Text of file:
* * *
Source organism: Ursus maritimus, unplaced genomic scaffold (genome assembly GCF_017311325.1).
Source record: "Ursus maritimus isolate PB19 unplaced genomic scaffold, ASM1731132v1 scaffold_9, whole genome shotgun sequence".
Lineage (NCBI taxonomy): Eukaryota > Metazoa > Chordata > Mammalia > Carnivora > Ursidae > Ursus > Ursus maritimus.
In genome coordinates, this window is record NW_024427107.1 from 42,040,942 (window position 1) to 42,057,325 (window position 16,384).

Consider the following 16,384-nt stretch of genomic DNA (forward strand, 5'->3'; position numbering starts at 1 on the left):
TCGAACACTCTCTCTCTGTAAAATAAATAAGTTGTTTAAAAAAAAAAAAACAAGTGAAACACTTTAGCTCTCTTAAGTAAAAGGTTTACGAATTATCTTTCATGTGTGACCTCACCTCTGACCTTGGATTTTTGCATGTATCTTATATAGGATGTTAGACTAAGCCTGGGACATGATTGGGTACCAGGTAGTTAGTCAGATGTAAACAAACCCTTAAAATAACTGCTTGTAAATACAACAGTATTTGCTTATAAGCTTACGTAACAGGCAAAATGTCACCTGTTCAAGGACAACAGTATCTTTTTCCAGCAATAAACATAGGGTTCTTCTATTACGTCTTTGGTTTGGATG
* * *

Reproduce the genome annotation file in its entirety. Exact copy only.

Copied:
Source organism: Ursus maritimus, unplaced genomic scaffold (genome assembly GCF_017311325.1).
Source record: "Ursus maritimus isolate PB19 unplaced genomic scaffold, ASM1731132v1 scaffold_9, whole genome shotgun sequence".
Lineage (NCBI taxonomy): Eukaryota > Metazoa > Chordata > Mammalia > Carnivora > Ursidae > Ursus > Ursus maritimus.
In genome coordinates, this window is record NW_024427107.1 from 42,040,942 (window position 1) to 42,057,325 (window position 16,384).

Consider the following 16,384-nt stretch of genomic DNA (forward strand, 5'->3'; position numbering starts at 1 on the left):
TCGAACACTCTCTCTCTGTAAAATAAATAAGTTGTTTAAAAAAAAAAAAACAAGTGAAACACTTTAGCTCTCTTAAGTAAAAGGTTTACGAATTATCTTTCATGTGTGACCTCACCTCTGACCTTGGATTTTTGCATGTATCTTATATAGGATGTTAGACTAAGCCTGGGACATGATTGGGTACCAGGTAGTTAGTCAGATGTAAACAAACCCTTAAAATAACTGCTTGTAAATACAACAGTATTTGCTTATAAGCTTACGTAACAGGCAAAATGTCACCTGTTCAAGGACAACAGTATCTTTTTCCAGCAATAAACATAGGGTTCTTCTATTACGTCTTTGGTTTGGATG